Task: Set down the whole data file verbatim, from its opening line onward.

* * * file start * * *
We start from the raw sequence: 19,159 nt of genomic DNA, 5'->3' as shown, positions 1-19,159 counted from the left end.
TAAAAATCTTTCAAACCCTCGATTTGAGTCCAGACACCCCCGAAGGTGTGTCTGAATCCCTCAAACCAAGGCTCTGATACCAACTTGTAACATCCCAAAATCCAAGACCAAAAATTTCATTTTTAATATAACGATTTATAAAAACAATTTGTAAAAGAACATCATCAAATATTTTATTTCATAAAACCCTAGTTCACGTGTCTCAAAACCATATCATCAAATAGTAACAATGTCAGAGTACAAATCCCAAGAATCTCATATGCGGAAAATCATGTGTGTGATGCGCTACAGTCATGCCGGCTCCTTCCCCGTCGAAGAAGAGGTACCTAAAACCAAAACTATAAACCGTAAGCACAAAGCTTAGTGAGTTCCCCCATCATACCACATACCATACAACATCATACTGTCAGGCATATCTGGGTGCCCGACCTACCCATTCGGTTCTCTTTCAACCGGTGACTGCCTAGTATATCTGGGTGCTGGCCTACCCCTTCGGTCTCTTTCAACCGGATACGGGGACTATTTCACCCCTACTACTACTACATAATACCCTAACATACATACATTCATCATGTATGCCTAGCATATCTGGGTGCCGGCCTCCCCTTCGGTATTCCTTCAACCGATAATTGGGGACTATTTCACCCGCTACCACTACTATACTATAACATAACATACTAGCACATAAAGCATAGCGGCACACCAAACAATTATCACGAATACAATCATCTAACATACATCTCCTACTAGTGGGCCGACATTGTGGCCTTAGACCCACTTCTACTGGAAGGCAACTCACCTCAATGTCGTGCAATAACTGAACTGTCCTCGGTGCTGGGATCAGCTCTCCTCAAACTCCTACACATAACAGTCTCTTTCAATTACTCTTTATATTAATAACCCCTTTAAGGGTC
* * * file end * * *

We start from the raw sequence: 19,159 nt of genomic DNA, 5'->3' as shown, positions 1-19,159 counted from the left end.
TAAAAATCTTTCAAACCCTCGATTTGAGTCCAGACACCCCCGAAGGTGTGTCTGAATCCCTCAAACCAAGGCTCTGATACCAACTTGTAACATCCCAAAATCCAAGACCAAAAATTTCATTTTTAATATAACGATTTATAAAAACAATTTGTAAAAGAACATCATCAAATATTTTATTTCATAAAACCCTAGTTCACGTGTCTCAAAACCATATCATCAAATAGTAACAATGTCAGAGTACAAATCCCAAGAATCTCATATGCGGAAAATCATGTGTGTGATGCGCTACAGTCATGCCGGCTCCTTCCCCGTCGAAGAAGAGGTACCTAAAACCAAAACTATAAACCGTAAGCACAAAGCTTAGTGAGTTCCCCCATCATACCACATACCATACAACATCATACTGTCAGGCATATCTGGGTGCCCGACCTACCCATTCGGTTCTCTTTCAACCGGTGACTGCCTAGTATATCTGGGTGCTGGCCTACCCCTTCGGTCTCTTTCAACCGGATACGGGGACTATTTCACCCCTACTACTACTACATAATACCCTAACATACATACATTCATCATGTATGCCTAGCATATCTGGGTGCCGGCCTCCCCTTCGGTATTCCTTCAACCGATAATTGGGGACTATTTCACCCGCTACCACTACTATACTATAACATAACATACTAGCACATAAAGCATAGCGGCACACCAAACAATTATCACGAATACAATCATCTAACATACATCTCCTACTAGTGGGCCGACATTGTGGCCTTAGACCCACTTCTACTGGAAGGCAACTCACCTCAATGTCGTGCAATAACTGAACTGTCCTCGGTGCTGGGATCAGCTCTCCTCAAACTCCTACACATAACAGTCTCTTTCAATTACTCTTTATATTAATAACCCCTTTAAGGGTC